Paintings : François Bonivard’s imprisonment in Chillon Castle.
François Bonivard (1493-1570) came from the lower Savoyard nobility and was the prior of Saint-Victor in Geneva from 1514. He quickly joined forces with the party opposed to the Duke of Savoy’s efforts to control the city. This led to his arrest and incarceration in Chillon Castle in 1530. He was freed six years later by the Bernese army when they invaded Vaud. In 1816, poet Lord Byron made Bonivard the romantic hero of his famous poem "The Prisoner of Chillon".
Genevan painter Joseph Hornung (1792-1870) was the artist behind the diptych depicting Bonivard in Chillon prison. Self-taught and motivated by a great nostalgia for the 16th century, he is known for his historic paintings with a distinctive preference for themes linked to Savoy and the Protestant Reformation.
The two paintings were fairly unknown to specialists: not even Hornung’s own heirs knew when they were painted, or even that they existed. They can most likely be linked to the history painting competition organised by the Geneva Arts Society in 1824. Here, painters Georges Chaix and Jean-Léonard Lugardon embarked on a “clash of the canvases”, each depicting Bonivard’s release by the Bernese army. This major artistic event set Hornung’s name in stone. He would go on to paint his “Autoportrait sous les traits de Bonivard” (self-portrait depicted as Bonivard) in 1845. The diptych probably dates back to the second quarter of the 19th century.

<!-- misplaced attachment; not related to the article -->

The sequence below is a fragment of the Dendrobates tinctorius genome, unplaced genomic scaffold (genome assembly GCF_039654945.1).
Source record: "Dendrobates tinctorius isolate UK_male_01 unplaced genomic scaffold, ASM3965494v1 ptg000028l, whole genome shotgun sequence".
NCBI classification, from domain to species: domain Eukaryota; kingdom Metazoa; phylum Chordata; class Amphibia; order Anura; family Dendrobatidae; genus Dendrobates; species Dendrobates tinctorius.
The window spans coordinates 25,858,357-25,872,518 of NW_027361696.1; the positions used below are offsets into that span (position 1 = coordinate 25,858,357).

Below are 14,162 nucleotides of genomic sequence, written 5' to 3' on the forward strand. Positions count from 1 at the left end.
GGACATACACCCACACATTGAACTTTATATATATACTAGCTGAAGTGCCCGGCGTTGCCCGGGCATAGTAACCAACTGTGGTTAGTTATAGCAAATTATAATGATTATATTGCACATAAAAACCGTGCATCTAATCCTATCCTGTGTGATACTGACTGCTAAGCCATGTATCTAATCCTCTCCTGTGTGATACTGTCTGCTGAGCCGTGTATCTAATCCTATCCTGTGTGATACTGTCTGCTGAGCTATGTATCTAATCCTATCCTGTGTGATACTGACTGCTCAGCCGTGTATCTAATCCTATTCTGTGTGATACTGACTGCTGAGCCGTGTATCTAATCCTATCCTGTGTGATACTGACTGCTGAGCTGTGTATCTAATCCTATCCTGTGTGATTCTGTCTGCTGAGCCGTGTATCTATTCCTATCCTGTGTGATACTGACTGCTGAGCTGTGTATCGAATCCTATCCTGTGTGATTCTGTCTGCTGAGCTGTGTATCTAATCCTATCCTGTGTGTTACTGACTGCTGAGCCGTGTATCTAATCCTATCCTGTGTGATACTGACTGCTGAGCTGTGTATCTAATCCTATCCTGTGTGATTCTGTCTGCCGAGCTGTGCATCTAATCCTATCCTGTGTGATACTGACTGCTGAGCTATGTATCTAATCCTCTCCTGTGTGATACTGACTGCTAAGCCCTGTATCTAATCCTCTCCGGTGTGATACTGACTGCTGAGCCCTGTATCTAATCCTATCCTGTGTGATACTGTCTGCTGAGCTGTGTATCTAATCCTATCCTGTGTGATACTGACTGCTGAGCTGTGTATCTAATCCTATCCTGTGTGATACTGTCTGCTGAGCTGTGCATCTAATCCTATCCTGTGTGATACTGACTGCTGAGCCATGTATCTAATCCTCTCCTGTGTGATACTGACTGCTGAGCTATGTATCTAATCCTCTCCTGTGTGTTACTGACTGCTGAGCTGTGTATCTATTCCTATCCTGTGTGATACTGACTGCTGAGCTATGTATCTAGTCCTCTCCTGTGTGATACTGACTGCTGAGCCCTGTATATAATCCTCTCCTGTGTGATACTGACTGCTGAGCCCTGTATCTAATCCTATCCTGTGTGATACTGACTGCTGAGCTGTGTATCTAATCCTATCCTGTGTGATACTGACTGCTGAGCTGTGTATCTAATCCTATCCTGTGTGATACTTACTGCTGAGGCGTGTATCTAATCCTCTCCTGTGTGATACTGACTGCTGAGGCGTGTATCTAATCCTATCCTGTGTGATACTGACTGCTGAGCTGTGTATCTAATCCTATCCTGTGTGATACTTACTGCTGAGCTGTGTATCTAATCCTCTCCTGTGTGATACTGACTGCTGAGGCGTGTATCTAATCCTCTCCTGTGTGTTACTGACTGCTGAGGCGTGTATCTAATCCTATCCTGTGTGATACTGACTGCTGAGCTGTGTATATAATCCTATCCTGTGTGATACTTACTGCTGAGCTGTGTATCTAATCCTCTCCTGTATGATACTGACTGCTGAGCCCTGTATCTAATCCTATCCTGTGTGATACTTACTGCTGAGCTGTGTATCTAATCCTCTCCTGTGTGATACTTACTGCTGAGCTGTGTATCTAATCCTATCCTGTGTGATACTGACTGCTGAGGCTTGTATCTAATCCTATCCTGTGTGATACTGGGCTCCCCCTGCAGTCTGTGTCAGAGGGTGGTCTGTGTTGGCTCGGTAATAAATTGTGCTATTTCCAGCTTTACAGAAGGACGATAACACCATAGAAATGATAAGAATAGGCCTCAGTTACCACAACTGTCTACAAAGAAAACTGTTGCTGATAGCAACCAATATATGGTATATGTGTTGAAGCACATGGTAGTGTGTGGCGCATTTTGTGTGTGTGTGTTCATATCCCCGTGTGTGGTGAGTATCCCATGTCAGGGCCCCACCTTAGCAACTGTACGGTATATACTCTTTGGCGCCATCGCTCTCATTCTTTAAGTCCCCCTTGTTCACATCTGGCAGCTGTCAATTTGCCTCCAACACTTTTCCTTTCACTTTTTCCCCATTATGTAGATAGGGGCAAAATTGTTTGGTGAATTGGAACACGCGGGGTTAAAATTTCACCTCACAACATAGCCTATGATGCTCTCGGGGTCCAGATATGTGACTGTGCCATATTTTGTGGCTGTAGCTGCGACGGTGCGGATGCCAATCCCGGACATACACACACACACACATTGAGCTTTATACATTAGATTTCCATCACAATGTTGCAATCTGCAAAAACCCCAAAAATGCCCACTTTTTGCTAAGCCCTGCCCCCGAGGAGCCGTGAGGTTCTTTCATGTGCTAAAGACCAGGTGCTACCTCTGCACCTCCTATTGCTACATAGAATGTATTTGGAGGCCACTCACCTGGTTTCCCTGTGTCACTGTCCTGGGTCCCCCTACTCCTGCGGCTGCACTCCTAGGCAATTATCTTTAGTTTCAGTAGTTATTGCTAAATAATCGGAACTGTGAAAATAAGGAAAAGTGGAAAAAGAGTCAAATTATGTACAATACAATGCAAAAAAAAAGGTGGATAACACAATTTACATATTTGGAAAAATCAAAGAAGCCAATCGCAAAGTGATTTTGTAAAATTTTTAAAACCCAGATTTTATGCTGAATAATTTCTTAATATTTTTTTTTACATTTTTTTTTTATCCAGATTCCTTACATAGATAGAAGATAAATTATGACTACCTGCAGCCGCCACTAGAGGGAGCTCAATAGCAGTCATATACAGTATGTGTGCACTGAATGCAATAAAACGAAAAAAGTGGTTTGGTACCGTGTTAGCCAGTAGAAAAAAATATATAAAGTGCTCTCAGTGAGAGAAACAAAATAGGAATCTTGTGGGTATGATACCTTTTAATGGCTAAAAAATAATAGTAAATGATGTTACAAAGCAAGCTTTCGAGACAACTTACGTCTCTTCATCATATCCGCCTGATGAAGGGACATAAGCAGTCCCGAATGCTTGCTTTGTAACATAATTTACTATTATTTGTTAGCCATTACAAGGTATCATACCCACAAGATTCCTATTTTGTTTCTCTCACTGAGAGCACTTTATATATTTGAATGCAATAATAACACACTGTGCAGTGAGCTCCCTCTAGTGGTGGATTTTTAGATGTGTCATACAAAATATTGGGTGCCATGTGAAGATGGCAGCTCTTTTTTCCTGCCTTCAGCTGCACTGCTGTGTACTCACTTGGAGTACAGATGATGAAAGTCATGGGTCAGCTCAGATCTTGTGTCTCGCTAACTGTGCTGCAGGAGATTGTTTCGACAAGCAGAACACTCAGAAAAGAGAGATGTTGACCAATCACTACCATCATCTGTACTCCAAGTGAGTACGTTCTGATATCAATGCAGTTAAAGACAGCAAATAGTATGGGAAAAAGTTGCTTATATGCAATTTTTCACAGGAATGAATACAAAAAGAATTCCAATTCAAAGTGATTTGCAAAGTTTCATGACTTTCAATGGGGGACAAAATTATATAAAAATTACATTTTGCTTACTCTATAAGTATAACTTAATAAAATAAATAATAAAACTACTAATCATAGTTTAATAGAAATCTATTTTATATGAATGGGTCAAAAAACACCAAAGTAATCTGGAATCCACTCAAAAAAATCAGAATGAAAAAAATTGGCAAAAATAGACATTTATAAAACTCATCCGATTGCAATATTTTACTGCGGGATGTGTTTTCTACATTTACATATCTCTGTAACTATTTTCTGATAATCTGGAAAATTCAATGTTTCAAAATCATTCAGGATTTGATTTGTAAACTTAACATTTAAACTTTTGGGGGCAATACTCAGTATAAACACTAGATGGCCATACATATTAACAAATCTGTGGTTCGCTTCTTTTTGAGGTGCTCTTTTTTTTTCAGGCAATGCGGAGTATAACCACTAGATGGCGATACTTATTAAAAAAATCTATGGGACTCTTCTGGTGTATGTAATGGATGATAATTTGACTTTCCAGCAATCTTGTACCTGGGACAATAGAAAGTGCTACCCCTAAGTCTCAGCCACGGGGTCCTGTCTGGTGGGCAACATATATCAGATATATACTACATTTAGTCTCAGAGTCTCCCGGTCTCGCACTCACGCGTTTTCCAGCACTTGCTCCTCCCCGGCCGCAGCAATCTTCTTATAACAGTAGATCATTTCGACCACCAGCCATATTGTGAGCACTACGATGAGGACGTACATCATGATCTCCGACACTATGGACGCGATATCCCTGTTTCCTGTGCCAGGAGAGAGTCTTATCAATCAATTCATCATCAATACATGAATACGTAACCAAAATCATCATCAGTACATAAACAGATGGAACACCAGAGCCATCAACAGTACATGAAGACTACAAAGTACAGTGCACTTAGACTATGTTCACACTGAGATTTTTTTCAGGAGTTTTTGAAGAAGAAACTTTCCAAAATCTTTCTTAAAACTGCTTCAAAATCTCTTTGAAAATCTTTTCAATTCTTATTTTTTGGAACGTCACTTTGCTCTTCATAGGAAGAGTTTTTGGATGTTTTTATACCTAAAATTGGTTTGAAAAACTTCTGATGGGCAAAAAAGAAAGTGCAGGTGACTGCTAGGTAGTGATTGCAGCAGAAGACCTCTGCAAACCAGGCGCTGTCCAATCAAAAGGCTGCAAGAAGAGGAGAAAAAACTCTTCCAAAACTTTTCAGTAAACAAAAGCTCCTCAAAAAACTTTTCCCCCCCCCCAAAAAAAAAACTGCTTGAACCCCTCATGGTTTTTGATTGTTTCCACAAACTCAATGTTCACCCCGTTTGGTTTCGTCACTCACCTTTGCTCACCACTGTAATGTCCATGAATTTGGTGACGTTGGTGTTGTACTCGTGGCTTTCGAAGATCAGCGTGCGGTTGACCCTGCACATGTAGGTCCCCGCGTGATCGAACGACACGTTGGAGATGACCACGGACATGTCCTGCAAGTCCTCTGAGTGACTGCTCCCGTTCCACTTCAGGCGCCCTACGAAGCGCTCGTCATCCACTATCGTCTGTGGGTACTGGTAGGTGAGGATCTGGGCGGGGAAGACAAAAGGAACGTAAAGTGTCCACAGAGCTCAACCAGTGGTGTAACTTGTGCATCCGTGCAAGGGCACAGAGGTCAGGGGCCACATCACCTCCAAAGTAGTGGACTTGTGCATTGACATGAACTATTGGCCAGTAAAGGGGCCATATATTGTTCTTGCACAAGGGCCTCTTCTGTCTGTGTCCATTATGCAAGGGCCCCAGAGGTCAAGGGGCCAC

The first painting depicts the prisoner being consoled by the prison guard’s daughter, while the second illustrates Bonivard being freed by the Bernese. Hornung took particular care to transpose architectural details such as the famous castle prison columns, which leads us to believe he had seen them with his own eyes.
The style of these paintings is similar to that of the Netherlands, most notably in the use of chiaroscuro and the contrasting of bright colours on a dark background. The composition itself evokes the school of French Romanticism from the beginning of the 19th century, with the characters giving hints of very expressive movements.
These paintings were acquired in 2013, thanks to generous support from the Friends of Chillon Castle Association. For conservation purposes, they are to be exhibited one at a time over the course of a year in the castle prison.
Episodes of François Bonivard’s captivity in Chillon
Oil on canvas